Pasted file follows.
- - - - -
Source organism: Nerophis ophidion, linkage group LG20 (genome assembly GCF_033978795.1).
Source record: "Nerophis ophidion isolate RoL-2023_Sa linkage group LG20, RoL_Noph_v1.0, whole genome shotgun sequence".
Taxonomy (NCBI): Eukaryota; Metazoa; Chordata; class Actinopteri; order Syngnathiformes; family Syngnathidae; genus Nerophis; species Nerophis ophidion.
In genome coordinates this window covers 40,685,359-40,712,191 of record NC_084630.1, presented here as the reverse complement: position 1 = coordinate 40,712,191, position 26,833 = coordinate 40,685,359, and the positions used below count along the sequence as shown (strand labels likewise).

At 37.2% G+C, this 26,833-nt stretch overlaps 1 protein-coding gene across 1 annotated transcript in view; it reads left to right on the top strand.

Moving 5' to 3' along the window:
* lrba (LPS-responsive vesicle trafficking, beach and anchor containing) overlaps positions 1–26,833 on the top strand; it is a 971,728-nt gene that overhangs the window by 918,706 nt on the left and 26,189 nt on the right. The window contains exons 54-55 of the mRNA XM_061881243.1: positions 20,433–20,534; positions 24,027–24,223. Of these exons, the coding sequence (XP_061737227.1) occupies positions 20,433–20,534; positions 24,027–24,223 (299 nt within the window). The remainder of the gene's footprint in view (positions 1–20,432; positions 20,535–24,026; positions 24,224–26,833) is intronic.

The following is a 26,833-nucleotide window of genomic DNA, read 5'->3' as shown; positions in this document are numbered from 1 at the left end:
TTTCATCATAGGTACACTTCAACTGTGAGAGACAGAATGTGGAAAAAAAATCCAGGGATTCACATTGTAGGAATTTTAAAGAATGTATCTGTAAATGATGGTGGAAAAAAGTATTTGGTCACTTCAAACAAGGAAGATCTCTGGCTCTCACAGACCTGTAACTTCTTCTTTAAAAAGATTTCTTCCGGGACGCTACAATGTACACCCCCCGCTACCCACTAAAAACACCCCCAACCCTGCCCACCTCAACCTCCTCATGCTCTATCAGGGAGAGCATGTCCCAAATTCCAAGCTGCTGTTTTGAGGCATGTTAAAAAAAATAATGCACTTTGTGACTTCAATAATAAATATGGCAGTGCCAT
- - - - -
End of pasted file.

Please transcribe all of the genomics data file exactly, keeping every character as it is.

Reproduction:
Source organism: Nerophis ophidion, linkage group LG20 (genome assembly GCF_033978795.1).
Source record: "Nerophis ophidion isolate RoL-2023_Sa linkage group LG20, RoL_Noph_v1.0, whole genome shotgun sequence".
Taxonomy (NCBI): Eukaryota; Metazoa; Chordata; class Actinopteri; order Syngnathiformes; family Syngnathidae; genus Nerophis; species Nerophis ophidion.
In genome coordinates this window covers 40,685,359-40,712,191 of record NC_084630.1, presented here as the reverse complement: position 1 = coordinate 40,712,191, position 26,833 = coordinate 40,685,359, and the positions used below count along the sequence as shown (strand labels likewise).

At 37.2% G+C, this 26,833-nt stretch overlaps 1 protein-coding gene across 1 annotated transcript in view; it reads left to right on the top strand.

Moving 5' to 3' along the window:
* lrba (LPS-responsive vesicle trafficking, beach and anchor containing) overlaps positions 1–26,833 on the top strand; it is a 971,728-nt gene that overhangs the window by 918,706 nt on the left and 26,189 nt on the right. The window contains exons 54-55 of the mRNA XM_061881243.1: positions 20,433–20,534; positions 24,027–24,223. Of these exons, the coding sequence (XP_061737227.1) occupies positions 20,433–20,534; positions 24,027–24,223 (299 nt within the window). The remainder of the gene's footprint in view (positions 1–20,432; positions 20,535–24,026; positions 24,224–26,833) is intronic.

The following is a 26,833-nucleotide window of genomic DNA, read 5'->3' as shown; positions in this document are numbered from 1 at the left end:
TTTCATCATAGGTACACTTCAACTGTGAGAGACAGAATGTGGAAAAAAAATCCAGGGATTCACATTGTAGGAATTTTAAAGAATGTATCTGTAAATGATGGTGGAAAAAAGTATTTGGTCACTTCAAACAAGGAAGATCTCTGGCTCTCACAGACCTGTAACTTCTTCTTTAAAAAGATTTCTTCCGGGACGCTACAATGTACACCCCCCGCTACCCACTAAAAACACCCCCAACCCTGCCCACCTCAACCTCCTCATGCTCTATCAGGGAGAGCATGTCCCAAATTCCAAGCTGCTGTTTTGAGGCATGTTAAAAAAAATAATGCACTTTGTGACTTCAATAATAAATATGGCAGTGCCAT